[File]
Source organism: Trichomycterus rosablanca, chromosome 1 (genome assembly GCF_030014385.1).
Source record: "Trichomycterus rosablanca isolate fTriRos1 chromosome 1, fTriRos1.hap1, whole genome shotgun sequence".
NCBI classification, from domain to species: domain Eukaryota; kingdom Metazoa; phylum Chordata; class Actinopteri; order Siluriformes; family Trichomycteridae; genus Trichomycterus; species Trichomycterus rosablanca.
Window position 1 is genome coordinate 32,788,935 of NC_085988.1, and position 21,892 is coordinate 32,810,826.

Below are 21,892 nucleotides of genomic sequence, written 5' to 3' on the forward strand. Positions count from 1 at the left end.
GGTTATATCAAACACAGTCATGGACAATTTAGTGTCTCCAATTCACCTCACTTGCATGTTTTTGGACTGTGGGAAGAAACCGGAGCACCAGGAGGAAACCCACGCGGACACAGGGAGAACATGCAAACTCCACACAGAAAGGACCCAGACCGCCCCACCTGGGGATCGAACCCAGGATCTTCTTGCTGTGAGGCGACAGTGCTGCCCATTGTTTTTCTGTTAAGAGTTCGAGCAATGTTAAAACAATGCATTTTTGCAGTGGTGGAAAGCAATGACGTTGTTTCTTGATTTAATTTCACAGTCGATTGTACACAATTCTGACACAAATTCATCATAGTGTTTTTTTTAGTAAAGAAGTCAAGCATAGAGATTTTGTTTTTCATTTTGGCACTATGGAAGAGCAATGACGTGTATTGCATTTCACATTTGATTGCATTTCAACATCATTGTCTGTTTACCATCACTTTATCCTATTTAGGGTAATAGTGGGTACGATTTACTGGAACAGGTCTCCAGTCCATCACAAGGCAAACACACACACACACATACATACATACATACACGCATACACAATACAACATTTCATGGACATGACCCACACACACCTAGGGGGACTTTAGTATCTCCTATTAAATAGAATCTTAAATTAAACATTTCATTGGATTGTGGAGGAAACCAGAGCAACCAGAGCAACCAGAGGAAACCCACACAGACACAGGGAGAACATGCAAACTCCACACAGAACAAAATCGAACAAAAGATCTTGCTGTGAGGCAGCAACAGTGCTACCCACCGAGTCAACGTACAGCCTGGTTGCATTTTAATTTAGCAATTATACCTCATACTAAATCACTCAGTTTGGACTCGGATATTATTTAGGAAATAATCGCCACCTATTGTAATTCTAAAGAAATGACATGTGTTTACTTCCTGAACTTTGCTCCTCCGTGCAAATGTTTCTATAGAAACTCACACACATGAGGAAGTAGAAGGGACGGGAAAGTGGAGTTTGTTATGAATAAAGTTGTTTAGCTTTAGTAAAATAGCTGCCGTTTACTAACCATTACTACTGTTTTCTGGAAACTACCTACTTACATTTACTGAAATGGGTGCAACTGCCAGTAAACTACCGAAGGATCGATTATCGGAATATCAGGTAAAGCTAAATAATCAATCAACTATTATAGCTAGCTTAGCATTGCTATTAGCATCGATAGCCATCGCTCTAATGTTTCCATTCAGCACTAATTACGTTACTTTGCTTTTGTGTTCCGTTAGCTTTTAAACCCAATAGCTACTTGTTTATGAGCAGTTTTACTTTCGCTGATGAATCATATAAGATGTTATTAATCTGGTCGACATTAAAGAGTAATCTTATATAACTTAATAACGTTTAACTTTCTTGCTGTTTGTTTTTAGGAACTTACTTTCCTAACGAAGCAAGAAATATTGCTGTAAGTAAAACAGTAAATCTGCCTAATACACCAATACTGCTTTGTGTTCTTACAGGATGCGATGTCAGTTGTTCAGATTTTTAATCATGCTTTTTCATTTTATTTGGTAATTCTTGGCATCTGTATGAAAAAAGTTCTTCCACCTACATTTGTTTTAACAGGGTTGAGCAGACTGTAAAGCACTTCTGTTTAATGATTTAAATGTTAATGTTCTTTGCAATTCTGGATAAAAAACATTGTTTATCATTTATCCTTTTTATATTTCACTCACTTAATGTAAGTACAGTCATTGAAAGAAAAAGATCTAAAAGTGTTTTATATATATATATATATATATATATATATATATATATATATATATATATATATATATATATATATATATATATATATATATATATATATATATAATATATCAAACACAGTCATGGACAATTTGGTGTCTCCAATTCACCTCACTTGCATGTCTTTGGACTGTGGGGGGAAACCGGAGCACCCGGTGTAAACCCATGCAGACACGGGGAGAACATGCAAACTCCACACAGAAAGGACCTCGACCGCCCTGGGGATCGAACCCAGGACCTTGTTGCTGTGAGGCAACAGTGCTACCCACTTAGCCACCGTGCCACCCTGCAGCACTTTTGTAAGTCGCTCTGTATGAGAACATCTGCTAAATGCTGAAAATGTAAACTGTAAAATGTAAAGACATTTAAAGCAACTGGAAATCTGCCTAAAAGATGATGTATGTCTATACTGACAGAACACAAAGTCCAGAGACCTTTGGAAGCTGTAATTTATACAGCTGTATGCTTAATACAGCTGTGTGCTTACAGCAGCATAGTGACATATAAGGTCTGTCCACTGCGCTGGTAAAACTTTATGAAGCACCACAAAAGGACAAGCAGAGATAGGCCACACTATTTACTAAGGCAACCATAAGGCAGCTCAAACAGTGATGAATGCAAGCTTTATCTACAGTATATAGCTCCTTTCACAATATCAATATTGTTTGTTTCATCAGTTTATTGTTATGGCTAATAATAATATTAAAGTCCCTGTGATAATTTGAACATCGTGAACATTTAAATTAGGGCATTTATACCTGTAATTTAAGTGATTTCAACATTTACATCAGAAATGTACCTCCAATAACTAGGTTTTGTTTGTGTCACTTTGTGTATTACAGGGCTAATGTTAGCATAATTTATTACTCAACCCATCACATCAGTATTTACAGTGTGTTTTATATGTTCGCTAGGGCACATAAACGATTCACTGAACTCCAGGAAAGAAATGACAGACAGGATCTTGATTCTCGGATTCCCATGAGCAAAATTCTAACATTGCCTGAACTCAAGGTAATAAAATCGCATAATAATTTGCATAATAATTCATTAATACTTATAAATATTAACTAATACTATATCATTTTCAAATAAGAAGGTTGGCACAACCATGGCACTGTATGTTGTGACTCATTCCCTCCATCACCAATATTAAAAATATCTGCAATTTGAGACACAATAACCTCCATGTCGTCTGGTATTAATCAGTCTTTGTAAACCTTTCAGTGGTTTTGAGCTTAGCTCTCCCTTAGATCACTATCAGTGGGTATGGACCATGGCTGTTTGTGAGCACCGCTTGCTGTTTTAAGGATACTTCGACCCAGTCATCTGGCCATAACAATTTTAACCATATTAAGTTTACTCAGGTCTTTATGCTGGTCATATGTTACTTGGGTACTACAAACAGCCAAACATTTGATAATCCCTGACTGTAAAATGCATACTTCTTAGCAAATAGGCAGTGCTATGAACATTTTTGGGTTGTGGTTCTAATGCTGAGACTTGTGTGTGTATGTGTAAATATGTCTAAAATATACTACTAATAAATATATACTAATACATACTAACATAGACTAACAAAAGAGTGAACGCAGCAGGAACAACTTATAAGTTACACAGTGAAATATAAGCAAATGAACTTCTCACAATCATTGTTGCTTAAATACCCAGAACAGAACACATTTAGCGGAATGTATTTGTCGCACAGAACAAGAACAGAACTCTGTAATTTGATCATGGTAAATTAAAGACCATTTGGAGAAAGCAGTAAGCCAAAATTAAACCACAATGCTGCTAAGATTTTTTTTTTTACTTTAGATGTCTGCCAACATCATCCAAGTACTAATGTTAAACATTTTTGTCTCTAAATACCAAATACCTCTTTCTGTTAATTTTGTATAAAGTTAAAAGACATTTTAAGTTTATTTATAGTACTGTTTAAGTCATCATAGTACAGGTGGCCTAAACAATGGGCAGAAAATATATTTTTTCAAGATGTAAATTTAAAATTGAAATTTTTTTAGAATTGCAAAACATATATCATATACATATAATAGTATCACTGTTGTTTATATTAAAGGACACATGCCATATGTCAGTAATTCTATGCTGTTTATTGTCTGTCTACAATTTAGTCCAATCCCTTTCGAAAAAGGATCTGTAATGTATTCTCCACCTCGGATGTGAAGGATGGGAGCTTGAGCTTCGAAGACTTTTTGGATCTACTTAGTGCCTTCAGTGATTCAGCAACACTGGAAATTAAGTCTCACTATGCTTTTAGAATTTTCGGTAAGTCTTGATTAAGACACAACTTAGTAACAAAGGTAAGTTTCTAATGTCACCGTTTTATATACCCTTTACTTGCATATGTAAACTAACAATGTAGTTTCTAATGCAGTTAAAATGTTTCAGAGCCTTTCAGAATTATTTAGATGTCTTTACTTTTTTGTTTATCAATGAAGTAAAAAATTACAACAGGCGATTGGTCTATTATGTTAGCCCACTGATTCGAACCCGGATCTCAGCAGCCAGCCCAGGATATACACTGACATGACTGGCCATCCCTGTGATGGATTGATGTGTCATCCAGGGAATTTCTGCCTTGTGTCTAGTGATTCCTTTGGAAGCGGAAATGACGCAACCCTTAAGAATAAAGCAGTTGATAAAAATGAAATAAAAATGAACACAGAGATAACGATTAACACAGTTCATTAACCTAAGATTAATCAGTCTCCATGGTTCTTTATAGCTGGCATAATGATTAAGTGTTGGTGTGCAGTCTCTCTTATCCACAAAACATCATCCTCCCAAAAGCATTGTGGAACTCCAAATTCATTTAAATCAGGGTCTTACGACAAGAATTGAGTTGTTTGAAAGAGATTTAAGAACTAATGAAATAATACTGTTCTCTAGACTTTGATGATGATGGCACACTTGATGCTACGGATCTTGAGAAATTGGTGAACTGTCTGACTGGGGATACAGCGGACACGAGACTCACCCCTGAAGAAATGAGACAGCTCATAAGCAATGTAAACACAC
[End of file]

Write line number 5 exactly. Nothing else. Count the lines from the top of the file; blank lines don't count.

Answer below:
Below are 21,892 nucleotides of genomic sequence, written 5' to 3' on the forward strand. Positions count from 1 at the left end.